NBA Arenas With the Most Expensive Concessions

Homemade Coney Island Hot Dog with Chili and Mustard
Brent Hofacker /

Ever had a small heart attack when you ordered a small meal at a sports event and saw the final price? You’re not alone. You’re not allowed to bring outside food or drink to modern-day arenas, and you’re not allowed to leave and re-enter once you’ve entered, so venues know that they have you prisoner for the next few hours, and they fully take advantage of it, and your wallet.

Despite the fact that taxpayers foot the bill for many of these stadiums around the country, we do not enjoy any public good from them unless we pay extreme prices for basic necessities. But which arenas are the worst offenders? Which ones charge the most for cheap beer and hotdogs that barely qualify as edible food? We did the research and found the top ten arenas with the most expensive concessions.

All these data are taken from and are current as of the 2023 NBA season.

Why Are We Talking About This?

Source: Brent Hofacker / Shutterstock
Feel like paying $8 for a hotdog?

If you’re planning a night out, it helps to know the cost of everything involved. Very rarely does a fun evening cost just the price of a ticket. With parking, transportation, food, and other thing, the cost of a night out has increased drastically in the last few years, with many people being unable to afford it anymore. Take a look at these outrageous prices before settling on attending any of these venues.

#10 Target Center

Source: Bobak Ha'Eri / Wikimedia Commons
A view of the Minnesota Timberwolves.
  • Team: Minnesota Timberwolves
  • Price for two 16oz beers: $22.00
  • Price for two 20oz sodas: $11.50
  • Price for four hotdogs: $25.00

The Target Arena opened in 1990 and is the second-oldest arena in the NBA (right behind Madison Square Garden). It cost $104 million to build which is about $268 million in 2023 and it was the first NBA arena to feature a green roof.

The City of Minneapolis bought the venue in 1995 and continues to own it today. The 2015 renovations cost $140 million and taxpayers paid for $74 million of that.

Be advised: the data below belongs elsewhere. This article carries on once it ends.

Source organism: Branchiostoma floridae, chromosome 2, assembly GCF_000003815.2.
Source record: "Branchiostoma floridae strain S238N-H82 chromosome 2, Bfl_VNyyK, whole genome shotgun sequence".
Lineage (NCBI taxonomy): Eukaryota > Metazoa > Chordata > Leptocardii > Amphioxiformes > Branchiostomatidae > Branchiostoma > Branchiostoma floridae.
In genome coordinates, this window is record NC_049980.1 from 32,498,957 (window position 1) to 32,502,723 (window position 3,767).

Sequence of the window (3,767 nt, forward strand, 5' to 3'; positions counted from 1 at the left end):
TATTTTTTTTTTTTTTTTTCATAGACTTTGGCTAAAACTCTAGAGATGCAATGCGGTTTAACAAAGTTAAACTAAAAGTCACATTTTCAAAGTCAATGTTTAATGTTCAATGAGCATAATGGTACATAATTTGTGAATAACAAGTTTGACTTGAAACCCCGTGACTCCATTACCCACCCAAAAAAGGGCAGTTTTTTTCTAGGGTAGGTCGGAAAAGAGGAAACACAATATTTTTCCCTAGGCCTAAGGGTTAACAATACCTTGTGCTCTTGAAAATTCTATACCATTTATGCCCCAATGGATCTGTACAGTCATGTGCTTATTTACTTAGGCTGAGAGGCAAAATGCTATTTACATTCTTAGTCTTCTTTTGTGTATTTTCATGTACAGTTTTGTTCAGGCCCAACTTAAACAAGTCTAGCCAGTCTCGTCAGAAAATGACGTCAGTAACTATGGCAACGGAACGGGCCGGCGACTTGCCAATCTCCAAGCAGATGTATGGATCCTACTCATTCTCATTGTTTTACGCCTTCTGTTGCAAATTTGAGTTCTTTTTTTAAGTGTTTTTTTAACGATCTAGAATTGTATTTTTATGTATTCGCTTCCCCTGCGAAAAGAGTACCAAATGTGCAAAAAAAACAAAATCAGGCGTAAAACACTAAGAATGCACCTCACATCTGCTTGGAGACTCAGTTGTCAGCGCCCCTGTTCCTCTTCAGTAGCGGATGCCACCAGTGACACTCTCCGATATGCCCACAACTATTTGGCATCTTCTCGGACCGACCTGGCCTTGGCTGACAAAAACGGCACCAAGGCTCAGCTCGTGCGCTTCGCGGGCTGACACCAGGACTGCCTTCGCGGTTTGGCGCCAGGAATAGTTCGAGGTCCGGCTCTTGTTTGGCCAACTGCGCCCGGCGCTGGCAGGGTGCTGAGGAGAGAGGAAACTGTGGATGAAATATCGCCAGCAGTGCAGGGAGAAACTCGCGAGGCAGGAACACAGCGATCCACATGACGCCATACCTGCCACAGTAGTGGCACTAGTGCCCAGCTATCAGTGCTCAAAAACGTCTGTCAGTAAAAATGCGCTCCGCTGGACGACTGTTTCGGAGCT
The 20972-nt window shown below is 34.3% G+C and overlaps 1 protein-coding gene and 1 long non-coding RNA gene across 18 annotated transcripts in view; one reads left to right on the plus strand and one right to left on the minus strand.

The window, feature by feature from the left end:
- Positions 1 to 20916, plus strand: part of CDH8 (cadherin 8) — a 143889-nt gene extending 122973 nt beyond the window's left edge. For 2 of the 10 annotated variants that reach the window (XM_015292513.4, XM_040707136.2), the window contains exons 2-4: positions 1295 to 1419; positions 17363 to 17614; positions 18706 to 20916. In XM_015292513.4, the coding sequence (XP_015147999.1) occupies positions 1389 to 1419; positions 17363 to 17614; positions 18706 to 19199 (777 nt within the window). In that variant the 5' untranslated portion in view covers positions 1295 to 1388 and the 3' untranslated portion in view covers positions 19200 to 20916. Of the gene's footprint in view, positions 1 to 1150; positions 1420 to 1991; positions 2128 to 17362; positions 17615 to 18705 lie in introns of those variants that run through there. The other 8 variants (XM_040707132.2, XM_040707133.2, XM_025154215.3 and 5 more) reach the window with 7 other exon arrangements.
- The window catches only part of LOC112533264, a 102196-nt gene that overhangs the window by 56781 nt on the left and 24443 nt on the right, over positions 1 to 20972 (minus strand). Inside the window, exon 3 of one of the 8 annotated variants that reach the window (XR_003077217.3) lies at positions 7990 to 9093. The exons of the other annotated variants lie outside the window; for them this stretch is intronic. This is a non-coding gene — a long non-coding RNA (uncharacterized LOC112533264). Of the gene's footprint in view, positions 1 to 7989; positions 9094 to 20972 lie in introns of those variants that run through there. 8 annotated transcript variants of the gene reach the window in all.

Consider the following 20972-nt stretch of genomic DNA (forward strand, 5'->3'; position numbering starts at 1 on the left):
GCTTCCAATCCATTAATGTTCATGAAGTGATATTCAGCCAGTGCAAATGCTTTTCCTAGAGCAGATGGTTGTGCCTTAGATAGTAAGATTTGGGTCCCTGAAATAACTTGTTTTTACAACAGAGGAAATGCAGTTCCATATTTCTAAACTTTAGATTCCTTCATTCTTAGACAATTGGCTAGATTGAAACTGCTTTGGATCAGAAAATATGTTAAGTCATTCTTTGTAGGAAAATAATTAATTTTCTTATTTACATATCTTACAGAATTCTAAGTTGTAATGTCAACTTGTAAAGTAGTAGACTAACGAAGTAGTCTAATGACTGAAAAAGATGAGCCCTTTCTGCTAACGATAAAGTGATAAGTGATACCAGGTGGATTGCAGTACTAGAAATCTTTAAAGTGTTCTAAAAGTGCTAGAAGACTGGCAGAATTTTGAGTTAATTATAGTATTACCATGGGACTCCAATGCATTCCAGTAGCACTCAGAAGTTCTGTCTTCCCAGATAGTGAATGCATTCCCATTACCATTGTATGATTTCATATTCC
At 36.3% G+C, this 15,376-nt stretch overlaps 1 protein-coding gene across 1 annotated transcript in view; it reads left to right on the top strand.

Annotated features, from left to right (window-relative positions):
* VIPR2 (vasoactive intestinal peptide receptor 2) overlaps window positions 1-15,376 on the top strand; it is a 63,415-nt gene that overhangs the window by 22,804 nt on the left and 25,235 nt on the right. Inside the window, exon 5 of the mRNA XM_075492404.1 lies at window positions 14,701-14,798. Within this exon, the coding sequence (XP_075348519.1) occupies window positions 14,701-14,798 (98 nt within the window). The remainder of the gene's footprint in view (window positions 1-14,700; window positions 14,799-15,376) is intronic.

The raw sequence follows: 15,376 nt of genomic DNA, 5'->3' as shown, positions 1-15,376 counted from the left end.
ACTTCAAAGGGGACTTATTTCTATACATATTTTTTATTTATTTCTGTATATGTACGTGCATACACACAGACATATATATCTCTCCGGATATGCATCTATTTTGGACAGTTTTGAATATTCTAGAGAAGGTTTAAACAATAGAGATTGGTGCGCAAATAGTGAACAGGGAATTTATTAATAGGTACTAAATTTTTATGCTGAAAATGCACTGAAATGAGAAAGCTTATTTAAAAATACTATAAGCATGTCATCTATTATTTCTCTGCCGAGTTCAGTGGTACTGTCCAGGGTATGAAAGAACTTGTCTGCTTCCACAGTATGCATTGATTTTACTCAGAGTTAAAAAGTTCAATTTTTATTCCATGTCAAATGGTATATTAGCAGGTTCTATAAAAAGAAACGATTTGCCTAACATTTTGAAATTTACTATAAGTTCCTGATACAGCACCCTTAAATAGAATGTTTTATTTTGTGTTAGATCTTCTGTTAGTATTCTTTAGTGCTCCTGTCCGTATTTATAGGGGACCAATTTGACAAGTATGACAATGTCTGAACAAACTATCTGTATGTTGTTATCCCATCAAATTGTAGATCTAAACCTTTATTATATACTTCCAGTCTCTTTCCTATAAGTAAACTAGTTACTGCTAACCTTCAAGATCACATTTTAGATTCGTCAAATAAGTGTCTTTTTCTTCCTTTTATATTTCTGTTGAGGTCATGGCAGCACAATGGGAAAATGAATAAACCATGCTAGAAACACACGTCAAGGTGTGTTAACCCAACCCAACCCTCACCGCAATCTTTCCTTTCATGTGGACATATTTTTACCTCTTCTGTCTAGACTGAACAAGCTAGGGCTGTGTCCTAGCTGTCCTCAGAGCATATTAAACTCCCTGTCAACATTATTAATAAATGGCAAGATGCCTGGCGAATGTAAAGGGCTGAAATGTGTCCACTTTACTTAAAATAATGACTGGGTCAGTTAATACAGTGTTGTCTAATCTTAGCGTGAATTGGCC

#9 Footprint Center

Source: Troutfarm27 / Wikimedia Commons
Where the Phoenix Suns play.
  • Team: Phoenix Suns
  • Price for two 16oz beers: $23.92
  • Price for two 20oz sodas: $11.80
  • Price for four hotdogs: $20.00

The Footprint Center opened in 1992 and cost around $89 million to build. If you want to see a building that was designed with utter contempt for human beings, look no further than this arena. At first glance, the building looks like any other, with the exception of the unique front that features an interesting concave face. However, a brief tour of the facility leaves one with a sense that the architect despises people on principle.

All attention is given to the design and flashy appearance as one makes their way from the entrance directly to their seats. An enormous beer garden right behind the main doors creates a chaotic and crowded atmosphere and the unease only increases if you have to return to the lobby or a lower floor for any reason. In those cases, the design and care for appearance give way to blank concrete and dismal stairways.

Following an event, attendees are herded out the back door of the building into the alleyway and garbage-lined streets and have to walk all the way around the building back to the main parking facility. No more flashy lights and music on this side of the building.

If you want to feel like a building is alive and really doesn’t like you, this is the place for you.

#8 Fiserv Forum

Source: cweimer4 / iStock Unreleased via Getty Images
Where the Milwaukee Bucks play.
  • Team: Milwaukee Bucks
  • Price for two 16oz beers: $25.50
  • Price for two 20oz sodas: $14.80
  • Price for four hotdogs: $30.00

The Fiserv Forum opened in 2018 with a total cost of $524 million. The taxpayers of the city had to cover $250 million of that cost and the city of Milwaukee sold the valuable land in the downtown area for just $1 to the team.

#7 Scotiabank Arena

Source: Otto Greule Jr / Getty Images Sport via Getty Images
A photo of the Toronto Raptors.
  • Team: Toronto Raptors
  • Price for two 16oz beers: $21.25
  • Price for two 20oz sodas: $16.20
  • Price for four hotdogs: $24.00

This venue was built in 1941 and served as the Toronto Postal Delivery Building and was briefly used during World War II by the Department of National Defense. It was finally converted into a basketball arena in 1999.

The land the arena is built on was originally part of Toronto’s harbor which was filled in during the 1850s.

It is the busiest arena in all of Canada and the 13thbusiest in the world, with most of the events sold out and a long waitlist for season tickets for most hockey games.

#6 United Center

Source: Jonathan Daniel / Getty Images
The Chicago Bulls playing.
  • Team: Chicago Bulls
  • Price for two 16oz beers: $21.50
  • Price for two 20oz sodas: $13.50